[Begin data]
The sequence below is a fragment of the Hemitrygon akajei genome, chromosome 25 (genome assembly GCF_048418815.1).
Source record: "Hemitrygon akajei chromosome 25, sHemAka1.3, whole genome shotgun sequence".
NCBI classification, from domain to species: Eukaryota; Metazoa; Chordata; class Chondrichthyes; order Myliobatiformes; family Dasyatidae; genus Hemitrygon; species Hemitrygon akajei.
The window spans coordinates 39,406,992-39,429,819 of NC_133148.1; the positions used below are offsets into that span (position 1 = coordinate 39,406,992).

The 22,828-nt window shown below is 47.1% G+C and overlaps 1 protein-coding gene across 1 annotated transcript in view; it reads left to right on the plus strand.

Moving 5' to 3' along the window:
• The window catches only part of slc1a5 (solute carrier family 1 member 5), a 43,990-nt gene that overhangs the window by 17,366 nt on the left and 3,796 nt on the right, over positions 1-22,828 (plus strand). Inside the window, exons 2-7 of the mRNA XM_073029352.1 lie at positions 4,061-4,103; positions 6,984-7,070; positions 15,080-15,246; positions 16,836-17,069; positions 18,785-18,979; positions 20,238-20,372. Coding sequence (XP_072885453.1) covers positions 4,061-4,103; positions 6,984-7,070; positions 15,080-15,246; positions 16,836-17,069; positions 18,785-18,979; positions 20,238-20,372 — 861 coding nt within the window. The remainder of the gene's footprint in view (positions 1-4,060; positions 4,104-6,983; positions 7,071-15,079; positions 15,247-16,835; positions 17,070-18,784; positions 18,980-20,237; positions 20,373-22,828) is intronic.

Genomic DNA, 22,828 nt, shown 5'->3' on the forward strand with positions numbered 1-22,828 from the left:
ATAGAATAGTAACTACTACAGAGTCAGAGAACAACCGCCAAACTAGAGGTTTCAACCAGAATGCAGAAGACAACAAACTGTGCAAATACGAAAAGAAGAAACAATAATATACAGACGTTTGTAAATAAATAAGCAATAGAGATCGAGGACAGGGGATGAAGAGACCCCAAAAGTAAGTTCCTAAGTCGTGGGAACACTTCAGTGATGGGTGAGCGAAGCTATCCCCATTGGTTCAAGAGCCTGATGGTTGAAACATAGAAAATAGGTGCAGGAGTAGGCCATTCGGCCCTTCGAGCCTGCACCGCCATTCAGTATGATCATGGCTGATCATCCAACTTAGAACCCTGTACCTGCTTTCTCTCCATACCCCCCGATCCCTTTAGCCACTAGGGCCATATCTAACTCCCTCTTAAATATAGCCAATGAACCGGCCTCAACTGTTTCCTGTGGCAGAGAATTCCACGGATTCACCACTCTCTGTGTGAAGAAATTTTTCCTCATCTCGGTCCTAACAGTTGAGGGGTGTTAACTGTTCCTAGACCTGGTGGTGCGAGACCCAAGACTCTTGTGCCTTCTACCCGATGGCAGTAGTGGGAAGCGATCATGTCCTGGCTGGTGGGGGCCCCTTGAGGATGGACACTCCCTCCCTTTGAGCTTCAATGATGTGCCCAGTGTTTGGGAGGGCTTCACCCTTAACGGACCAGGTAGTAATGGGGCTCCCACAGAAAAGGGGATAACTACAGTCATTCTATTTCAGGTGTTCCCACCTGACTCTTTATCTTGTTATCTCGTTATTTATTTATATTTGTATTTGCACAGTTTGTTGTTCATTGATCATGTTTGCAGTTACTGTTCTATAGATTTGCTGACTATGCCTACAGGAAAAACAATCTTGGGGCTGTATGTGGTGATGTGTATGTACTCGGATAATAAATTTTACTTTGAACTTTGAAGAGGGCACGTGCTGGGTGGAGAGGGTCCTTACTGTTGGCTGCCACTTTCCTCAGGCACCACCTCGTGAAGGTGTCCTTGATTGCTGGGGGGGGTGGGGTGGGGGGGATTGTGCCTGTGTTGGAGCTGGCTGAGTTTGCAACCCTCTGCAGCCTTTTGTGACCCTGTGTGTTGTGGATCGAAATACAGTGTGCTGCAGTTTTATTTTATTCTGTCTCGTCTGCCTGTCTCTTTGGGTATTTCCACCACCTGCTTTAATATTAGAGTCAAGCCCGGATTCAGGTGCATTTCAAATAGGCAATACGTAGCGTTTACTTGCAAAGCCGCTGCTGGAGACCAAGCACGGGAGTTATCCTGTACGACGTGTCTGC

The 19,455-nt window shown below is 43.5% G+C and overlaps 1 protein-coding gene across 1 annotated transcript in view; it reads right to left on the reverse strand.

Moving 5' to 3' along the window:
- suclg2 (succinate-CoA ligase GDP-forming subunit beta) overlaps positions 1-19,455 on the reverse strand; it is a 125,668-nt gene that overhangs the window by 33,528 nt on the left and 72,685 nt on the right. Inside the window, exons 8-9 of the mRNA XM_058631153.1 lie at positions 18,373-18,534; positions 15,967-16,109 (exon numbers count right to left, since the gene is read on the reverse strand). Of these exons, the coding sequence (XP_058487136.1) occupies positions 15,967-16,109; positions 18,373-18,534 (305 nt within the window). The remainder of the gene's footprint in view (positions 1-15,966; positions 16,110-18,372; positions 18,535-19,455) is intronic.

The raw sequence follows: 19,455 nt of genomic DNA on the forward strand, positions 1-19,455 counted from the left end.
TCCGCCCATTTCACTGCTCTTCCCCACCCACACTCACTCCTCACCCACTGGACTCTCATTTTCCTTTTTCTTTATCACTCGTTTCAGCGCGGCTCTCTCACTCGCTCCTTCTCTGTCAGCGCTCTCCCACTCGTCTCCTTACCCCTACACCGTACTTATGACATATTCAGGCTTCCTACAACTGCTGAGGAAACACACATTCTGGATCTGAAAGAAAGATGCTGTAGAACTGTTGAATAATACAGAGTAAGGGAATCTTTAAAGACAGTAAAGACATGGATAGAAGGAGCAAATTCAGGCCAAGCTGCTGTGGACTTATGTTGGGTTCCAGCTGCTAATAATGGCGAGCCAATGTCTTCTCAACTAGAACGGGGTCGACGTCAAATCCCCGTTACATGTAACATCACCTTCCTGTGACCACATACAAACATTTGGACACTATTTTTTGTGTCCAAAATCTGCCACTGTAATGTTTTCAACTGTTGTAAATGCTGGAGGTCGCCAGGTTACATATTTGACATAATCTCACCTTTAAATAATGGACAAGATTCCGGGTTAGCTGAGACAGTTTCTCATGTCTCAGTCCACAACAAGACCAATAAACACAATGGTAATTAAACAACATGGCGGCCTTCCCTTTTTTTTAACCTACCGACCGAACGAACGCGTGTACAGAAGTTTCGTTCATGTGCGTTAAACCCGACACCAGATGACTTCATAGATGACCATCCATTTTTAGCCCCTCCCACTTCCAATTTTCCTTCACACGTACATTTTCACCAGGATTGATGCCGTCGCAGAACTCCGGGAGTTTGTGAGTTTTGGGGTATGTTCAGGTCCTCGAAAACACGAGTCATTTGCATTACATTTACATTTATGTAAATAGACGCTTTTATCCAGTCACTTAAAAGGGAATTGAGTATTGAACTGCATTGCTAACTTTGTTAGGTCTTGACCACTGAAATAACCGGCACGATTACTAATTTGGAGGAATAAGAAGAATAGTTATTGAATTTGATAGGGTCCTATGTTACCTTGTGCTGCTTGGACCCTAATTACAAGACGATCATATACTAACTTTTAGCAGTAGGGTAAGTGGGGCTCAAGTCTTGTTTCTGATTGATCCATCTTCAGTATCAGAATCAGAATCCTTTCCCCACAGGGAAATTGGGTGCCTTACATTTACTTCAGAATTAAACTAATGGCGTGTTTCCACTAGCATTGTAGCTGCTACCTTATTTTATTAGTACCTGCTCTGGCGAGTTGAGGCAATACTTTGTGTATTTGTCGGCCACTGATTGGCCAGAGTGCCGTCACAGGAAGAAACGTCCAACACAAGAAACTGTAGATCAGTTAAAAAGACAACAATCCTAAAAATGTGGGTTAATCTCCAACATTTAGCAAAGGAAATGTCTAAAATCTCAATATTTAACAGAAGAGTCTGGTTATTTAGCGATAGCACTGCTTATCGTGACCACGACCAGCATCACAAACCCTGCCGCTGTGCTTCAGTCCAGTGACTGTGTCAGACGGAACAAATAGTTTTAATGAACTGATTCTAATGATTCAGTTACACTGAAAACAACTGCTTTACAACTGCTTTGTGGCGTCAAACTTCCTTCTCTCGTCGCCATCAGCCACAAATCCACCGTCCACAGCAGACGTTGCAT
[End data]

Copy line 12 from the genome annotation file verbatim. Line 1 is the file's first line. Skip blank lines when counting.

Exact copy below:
- suclg2 (succinate-CoA ligase GDP-forming subunit beta) overlaps positions 1-19,455 on the reverse strand; it is a 125,668-nt gene that overhangs the window by 33,528 nt on the left and 72,685 nt on the right. Inside the window, exons 8-9 of the mRNA XM_058631153.1 lie at positions 18,373-18,534; positions 15,967-16,109 (exon numbers count right to left, since the gene is read on the reverse strand). Of these exons, the coding sequence (XP_058487136.1) occupies positions 15,967-16,109; positions 18,373-18,534 (305 nt within the window). The remainder of the gene's footprint in view (positions 1-15,966; positions 16,110-18,372; positions 18,535-19,455) is intronic.